I have many good days. So it was hard to select a series of images to represent just one day or one adventure! After all, that’s what my blog is. A photo journal of my life and my passion for the natural world. Here is a gallery of images that illustrates what a really good day (or few days!) might look like for me because it would include so much of what inspires me…
In response to The Daily Post’s weekly photo challenge: “Today Was a Good Day.”
I spent two days by the sea. On the southern coast of Maine. A place full of familiar sights and so much that is unchartered territory. A place to lose and find myself. A place filled with gifts. Gifts from the sea.
It is a place I love.
A few times a year I make my way there. Because the gifts it offers, are the ones I am longing for. Gifts that replenish and exhilarate me.
The soothing and tranquil waters of the Casco Bay.
The ancient and weathered rocks that create the shoreline.
The crashing waves of the open ocean that ebb and flow.
The fragile and beautiful shells that are left behind to be found.
Time with the sea is my gift to myself.
A gift that I never tire of receiving.
And the sea never tires of giving…
Every so often I read a book that is incredibly powerful and inspiring. A book that causes me to think and feel and wonder and learn. A book that opens my mind and my heart and my spirit. A book that affects me so deeply that it moves me to tears.
“Breathing Under Water” by Richard Rohr is just such a book.
I had no idea when I opened to the first page that it would impact me so profoundly.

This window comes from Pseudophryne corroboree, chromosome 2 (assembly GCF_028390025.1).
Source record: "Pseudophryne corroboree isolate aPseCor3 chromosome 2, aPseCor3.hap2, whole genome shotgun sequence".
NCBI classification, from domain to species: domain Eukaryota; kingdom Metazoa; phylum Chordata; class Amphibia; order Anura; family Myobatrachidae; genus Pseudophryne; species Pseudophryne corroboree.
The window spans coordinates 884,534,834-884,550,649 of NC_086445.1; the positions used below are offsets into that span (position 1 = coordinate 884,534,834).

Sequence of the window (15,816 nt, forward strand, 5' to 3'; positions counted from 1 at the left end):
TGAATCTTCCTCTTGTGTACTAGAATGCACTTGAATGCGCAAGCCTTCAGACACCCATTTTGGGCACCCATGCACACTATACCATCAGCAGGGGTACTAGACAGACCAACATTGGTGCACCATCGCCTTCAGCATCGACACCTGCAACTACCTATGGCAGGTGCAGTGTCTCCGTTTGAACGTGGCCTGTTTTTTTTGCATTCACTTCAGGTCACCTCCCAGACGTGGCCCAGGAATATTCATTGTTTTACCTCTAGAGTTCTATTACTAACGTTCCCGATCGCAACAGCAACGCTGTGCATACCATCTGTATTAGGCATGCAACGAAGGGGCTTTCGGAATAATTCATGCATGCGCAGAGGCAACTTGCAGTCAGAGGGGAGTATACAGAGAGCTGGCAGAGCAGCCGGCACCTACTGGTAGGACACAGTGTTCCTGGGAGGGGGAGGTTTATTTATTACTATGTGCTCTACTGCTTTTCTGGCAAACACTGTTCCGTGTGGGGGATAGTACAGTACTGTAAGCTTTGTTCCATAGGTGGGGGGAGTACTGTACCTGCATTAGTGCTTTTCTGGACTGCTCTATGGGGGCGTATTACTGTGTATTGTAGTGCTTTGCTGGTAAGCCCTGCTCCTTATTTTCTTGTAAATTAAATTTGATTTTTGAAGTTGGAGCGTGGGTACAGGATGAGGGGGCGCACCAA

But perhaps I should have realized it would after reading this poem in the introduction:
BREATHING UNDER WATER
I built my house by the sea.
Not on the sands, mind you;
not on the shifting sand.
And I built it of rock.
A strong house
by a strong sea.
And we got well acquainted, the sea and I.
Not that we spoke much.
We met in silences.
Respectful, keeping our distance,
but looking our thoughts across the fence of sand.
Always, the fence of sand our barrier,
always, the sand between.
And then one day,
– and I still don’t know how it happened –
the sea came.
Without welcome, even
Not sudden and swift, but a shifting across the sand like wine,
less like the flow of water than the flow of blood.
Slow, but coming.
Slow, but flowing like an open wound.
And I thought of flight and I thought of drowning and I thought of death.
And while I thought the sea crept higher, till it reached my door.
And I knew, then, there was neither flight, not death, nor drowning.
That when the sea comes calling, you stop being neighbors
Well acquainted, friendly-at-a-distance neighbours
And you give your house for a coral castle,
And you learn to breathe underwater.
(Carol Bieleck, R.S.C.J. from an unpublished work)
And I cried. Not tears of sadness but tears of awareness. Because I am learning how to breathe under water. And my tears come from a place of gratitude. Because the sea came into my life too.
And I thought I was drowning.
So I let myself drown.
And it was then that I began to learn to breathe underwater.
This book reminds me to never stop learning…
How to breathe underwater.
Because the sea will always be a part of life.
I am a lover.
I read the most beautiful and inspiring essay on Rebelle Society the other day. And I thought, what a perfect title for a post, because I am a lover too.
I love the sky and the stars and the moon
I love the flowers and the trees and the grasses
I love the creatures big and small
I love the mountains and the fields and the ocean
I love the seasons and the clouds and the sun
I love the colors of the earth
I love to see, hear, smell, taste and touch
I love the hearts of my family and friends